Taika Waititi can’t say much about his forthcoming “Star Wars” film, but he does have a joke that might pique his fans’ sense of humor.
When asked if his addition to the popular franchise would still show fans the same “Star Wars” they know and love, the “Thor: love and thunder” director animatedly told Variety on the red carpet of his “Next Goal Wins” premiere, “It will be … dramatic pause… a Taika Waititi film.”
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“It’s gonna piss people off,” he added with a laugh.
In the meantime, the Hollywood multihyphenate is celebrating the release of his latest film, a soccer flick focused on the true story of an American Samoa team that infamously lost a FIFA match 31-0. Waititi came to the movie after wrapping up his work on the 2022 “Thor” film and “JoJo Rabbit,” and said he wanted to do something that focused on his heritage and culture.
“The beauty of this movie is the Asian-Pacific Islanders,” Waititi said. “I needed to get back home. I’d just been around Europeans for too long and I just needed to get back to the pacific and tell a story about us. More than the sport aspect, it’s about the team that you create as family.”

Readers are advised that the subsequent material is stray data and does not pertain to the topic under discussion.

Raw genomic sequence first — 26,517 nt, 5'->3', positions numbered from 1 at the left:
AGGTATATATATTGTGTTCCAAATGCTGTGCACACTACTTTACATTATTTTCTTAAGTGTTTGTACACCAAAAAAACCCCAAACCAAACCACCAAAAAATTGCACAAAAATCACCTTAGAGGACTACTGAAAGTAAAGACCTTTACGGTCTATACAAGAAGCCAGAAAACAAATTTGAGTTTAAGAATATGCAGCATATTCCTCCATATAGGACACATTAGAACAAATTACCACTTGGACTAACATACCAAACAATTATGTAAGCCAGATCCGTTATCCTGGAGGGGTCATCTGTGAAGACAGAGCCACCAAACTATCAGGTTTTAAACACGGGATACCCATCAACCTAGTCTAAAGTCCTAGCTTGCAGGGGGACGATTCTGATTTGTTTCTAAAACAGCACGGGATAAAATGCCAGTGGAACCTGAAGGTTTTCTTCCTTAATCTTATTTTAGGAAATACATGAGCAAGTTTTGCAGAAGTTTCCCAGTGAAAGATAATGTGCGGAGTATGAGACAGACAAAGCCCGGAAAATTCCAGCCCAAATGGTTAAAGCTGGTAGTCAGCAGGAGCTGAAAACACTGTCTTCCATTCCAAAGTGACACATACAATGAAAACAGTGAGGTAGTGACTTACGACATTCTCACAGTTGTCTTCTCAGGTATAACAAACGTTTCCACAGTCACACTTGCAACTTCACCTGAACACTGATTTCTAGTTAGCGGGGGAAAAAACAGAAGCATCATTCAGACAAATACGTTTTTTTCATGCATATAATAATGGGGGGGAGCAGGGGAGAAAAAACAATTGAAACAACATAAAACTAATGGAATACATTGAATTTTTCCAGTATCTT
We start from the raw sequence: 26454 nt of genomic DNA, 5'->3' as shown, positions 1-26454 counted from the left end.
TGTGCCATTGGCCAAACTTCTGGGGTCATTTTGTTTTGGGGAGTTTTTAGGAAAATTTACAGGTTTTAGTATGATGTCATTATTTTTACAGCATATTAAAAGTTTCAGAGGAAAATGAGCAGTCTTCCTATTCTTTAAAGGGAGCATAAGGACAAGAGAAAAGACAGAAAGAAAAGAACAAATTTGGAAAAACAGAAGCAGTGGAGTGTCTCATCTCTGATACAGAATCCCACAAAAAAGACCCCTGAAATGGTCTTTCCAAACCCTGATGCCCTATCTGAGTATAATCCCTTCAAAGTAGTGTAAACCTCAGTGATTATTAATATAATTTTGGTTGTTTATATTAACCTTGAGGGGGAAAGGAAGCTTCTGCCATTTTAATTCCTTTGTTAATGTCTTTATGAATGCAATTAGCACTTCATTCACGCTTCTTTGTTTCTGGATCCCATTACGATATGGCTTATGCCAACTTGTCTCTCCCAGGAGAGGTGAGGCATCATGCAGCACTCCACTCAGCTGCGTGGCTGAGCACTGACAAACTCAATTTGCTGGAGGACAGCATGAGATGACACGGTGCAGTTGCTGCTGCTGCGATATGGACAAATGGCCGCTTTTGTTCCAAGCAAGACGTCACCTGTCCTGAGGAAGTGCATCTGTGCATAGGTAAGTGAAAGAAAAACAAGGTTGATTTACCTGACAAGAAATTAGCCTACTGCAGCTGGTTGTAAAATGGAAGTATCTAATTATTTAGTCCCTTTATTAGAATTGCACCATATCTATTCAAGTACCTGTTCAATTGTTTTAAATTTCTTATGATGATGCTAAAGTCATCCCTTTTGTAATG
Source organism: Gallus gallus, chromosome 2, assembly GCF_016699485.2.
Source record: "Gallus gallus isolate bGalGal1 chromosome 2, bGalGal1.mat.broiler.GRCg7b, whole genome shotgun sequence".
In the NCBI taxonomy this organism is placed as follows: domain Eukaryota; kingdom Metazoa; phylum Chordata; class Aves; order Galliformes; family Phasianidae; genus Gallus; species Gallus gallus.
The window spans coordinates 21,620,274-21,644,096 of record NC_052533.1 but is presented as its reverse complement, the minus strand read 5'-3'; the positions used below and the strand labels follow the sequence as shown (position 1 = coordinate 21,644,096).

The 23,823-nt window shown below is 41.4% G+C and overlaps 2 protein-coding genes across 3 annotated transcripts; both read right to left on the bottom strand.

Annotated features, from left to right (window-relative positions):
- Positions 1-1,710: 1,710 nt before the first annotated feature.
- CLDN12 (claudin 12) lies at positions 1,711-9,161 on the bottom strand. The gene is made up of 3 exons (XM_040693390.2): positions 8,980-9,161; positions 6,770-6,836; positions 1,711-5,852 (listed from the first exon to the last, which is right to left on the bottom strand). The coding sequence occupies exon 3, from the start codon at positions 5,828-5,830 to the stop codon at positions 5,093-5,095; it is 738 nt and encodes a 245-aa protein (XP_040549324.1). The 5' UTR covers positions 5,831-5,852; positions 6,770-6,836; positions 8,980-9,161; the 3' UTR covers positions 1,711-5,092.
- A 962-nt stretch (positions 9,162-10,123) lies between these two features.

The representation was loudly on-display as the carpet kicked off with a lively special performance of the haka dance, a Maori ceremonial practice. Also in attendance for the premiere was castmembers Michael Fassbender, Will Arnett, Rhys Darby, Kaimana, and Oscar Kightley, as well as Jaiyah Saelua, who serves as the inspiration behind the film.
Saelua made history as the first transgender person to participate in a FIFA tournament as a member of the American Samoa men’s national soccer team and played an integral part in the team’s 2014 win vs. Tonga in a World Cup qualifying match.
“Taika’s ability to take the true essence of my team and of my culture and my people and relay that in his own unique way, make it his version – I think only he can do that in Hollywood because he’s a Pacific Islander and because it’s a Pacific story. He was able to cast more than 90% Pacific Islanders and even the crew itself was Pacific Islander,” Saelua shared.
But the story means more for the trans-rights pioneering activist. Along with the wit and comedy of Taika’s writing, Saelua wants fans to gain a true understanding of “my team’s passion for the game or the fact that we played because we love the sport.” But for them, “it’s not always up winning, it’s about representing your country,” she said.
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